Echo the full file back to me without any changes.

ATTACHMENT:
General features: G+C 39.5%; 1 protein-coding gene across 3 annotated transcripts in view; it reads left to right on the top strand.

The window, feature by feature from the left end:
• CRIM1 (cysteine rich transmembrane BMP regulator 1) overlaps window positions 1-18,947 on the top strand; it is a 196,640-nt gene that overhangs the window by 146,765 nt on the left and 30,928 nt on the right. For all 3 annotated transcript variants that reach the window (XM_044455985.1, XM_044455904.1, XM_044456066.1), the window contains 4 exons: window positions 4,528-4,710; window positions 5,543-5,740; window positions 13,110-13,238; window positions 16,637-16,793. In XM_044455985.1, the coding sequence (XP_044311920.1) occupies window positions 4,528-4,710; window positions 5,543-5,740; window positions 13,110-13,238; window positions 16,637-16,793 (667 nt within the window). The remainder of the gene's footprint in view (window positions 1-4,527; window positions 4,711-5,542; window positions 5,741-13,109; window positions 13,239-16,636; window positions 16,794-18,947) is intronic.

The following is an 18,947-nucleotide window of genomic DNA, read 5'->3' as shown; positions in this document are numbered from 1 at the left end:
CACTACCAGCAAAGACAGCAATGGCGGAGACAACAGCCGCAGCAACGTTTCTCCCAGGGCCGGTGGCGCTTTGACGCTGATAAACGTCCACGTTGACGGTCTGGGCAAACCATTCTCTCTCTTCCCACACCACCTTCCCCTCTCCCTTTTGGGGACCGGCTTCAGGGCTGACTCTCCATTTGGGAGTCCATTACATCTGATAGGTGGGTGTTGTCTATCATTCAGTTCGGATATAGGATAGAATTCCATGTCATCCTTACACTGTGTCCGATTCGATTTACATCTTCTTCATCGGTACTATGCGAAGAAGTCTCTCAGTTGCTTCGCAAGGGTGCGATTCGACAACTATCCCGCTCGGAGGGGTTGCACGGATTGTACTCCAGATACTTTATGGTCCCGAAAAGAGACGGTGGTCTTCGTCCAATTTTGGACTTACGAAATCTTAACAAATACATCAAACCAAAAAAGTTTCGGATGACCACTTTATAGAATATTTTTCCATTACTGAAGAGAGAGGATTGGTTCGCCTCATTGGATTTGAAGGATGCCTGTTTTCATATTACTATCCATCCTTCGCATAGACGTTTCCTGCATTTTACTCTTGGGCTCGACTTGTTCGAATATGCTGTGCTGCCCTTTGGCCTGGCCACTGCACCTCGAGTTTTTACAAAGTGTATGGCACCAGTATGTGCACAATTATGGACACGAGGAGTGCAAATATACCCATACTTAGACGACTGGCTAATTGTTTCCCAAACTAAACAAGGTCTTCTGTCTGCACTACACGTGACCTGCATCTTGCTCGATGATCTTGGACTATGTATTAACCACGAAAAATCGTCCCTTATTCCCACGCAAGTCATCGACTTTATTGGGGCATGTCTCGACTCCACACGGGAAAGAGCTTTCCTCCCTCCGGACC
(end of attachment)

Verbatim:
General features: G+C 39.5%; 1 protein-coding gene across 3 annotated transcripts in view; it reads left to right on the top strand.

The window, feature by feature from the left end:
• CRIM1 (cysteine rich transmembrane BMP regulator 1) overlaps window positions 1-18,947 on the top strand; it is a 196,640-nt gene that overhangs the window by 146,765 nt on the left and 30,928 nt on the right. For all 3 annotated transcript variants that reach the window (XM_044455985.1, XM_044455904.1, XM_044456066.1), the window contains 4 exons: window positions 4,528-4,710; window positions 5,543-5,740; window positions 13,110-13,238; window positions 16,637-16,793. In XM_044455985.1, the coding sequence (XP_044311920.1) occupies window positions 4,528-4,710; window positions 5,543-5,740; window positions 13,110-13,238; window positions 16,637-16,793 (667 nt within the window). The remainder of the gene's footprint in view (window positions 1-4,527; window positions 4,711-5,542; window positions 5,741-13,109; window positions 13,239-16,636; window positions 16,794-18,947) is intronic.

The following is an 18,947-nucleotide window of genomic DNA, read 5'->3' as shown; positions in this document are numbered from 1 at the left end:
CACTACCAGCAAAGACAGCAATGGCGGAGACAACAGCCGCAGCAACGTTTCTCCCAGGGCCGGTGGCGCTTTGACGCTGATAAACGTCCACGTTGACGGTCTGGGCAAACCATTCTCTCTCTTCCCACACCACCTTCCCCTCTCCCTTTTGGGGACCGGCTTCAGGGCTGACTCTCCATTTGGGAGTCCATTACATCTGATAGGTGGGTGTTGTCTATCATTCAGTTCGGATATAGGATAGAATTCCATGTCATCCTTACACTGTGTCCGATTCGATTTACATCTTCTTCATCGGTACTATGCGAAGAAGTCTCTCAGTTGCTTCGCAAGGGTGCGATTCGACAACTATCCCGCTCGGAGGGGTTGCACGGATTGTACTCCAGATACTTTATGGTCCCGAAAAGAGACGGTGGTCTTCGTCCAATTTTGGACTTACGAAATCTTAACAAATACATCAAACCAAAAAAGTTTCGGATGACCACTTTATAGAATATTTTTCCATTACTGAAGAGAGAGGATTGGTTCGCCTCATTGGATTTGAAGGATGCCTGTTTTCATATTACTATCCATCCTTCGCATAGACGTTTCCTGCATTTTACTCTTGGGCTCGACTTGTTCGAATATGCTGTGCTGCCCTTTGGCCTGGCCACTGCACCTCGAGTTTTTACAAAGTGTATGGCACCAGTATGTGCACAATTATGGACACGAGGAGTGCAAATATACCCATACTTAGACGACTGGCTAATTGTTTCCCAAACTAAACAAGGTCTTCTGTCTGCACTACACGTGACCTGCATCTTGCTCGATGATCTTGGACTATGTATTAACCACGAAAAATCGTCCCTTATTCCCACGCAAGTCATCGACTTTATTGGGGCATGTCTCGACTCCACACGGGAAAGAGCTTTCCTCCCTCCGGACC